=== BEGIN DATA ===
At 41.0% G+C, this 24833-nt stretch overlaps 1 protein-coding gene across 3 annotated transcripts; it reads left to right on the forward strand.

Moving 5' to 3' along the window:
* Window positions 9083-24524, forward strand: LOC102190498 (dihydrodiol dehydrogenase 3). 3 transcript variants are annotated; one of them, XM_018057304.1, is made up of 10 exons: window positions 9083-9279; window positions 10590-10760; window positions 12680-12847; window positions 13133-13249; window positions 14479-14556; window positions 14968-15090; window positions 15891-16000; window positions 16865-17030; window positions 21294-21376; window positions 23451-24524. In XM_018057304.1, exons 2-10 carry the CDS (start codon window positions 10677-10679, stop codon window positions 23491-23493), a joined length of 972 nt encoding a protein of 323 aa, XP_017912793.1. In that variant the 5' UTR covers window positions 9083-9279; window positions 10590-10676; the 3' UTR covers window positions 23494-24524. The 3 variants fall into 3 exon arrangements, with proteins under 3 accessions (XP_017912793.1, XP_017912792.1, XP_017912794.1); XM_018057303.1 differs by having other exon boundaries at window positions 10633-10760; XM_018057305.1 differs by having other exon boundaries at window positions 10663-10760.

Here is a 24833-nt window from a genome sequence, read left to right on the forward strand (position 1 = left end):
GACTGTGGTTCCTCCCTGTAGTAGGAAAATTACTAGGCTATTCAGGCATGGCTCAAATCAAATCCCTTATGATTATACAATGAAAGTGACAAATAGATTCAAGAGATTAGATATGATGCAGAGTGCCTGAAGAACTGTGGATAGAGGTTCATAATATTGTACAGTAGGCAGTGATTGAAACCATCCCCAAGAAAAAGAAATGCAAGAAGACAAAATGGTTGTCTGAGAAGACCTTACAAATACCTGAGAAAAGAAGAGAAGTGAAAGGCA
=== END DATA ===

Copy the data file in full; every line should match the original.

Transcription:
At 41.0% G+C, this 24833-nt stretch overlaps 1 protein-coding gene across 3 annotated transcripts; it reads left to right on the forward strand.

Moving 5' to 3' along the window:
* Window positions 9083-24524, forward strand: LOC102190498 (dihydrodiol dehydrogenase 3). 3 transcript variants are annotated; one of them, XM_018057304.1, is made up of 10 exons: window positions 9083-9279; window positions 10590-10760; window positions 12680-12847; window positions 13133-13249; window positions 14479-14556; window positions 14968-15090; window positions 15891-16000; window positions 16865-17030; window positions 21294-21376; window positions 23451-24524. In XM_018057304.1, exons 2-10 carry the CDS (start codon window positions 10677-10679, stop codon window positions 23491-23493), a joined length of 972 nt encoding a protein of 323 aa, XP_017912793.1. In that variant the 5' UTR covers window positions 9083-9279; window positions 10590-10676; the 3' UTR covers window positions 23494-24524. The 3 variants fall into 3 exon arrangements, with proteins under 3 accessions (XP_017912793.1, XP_017912792.1, XP_017912794.1); XM_018057303.1 differs by having other exon boundaries at window positions 10633-10760; XM_018057305.1 differs by having other exon boundaries at window positions 10663-10760.

Here is a 24833-nt window from a genome sequence, read left to right on the forward strand (position 1 = left end):
GACTGTGGTTCCTCCCTGTAGTAGGAAAATTACTAGGCTATTCAGGCATGGCTCAAATCAAATCCCTTATGATTATACAATGAAAGTGACAAATAGATTCAAGAGATTAGATATGATGCAGAGTGCCTGAAGAACTGTGGATAGAGGTTCATAATATTGTACAGTAGGCAGTGATTGAAACCATCCCCAAGAAAAAGAAATGCAAGAAGACAAAATGGTTGTCTGAGAAGACCTTACAAATACCTGAGAAAAGAAGAGAAGTGAAAGGCA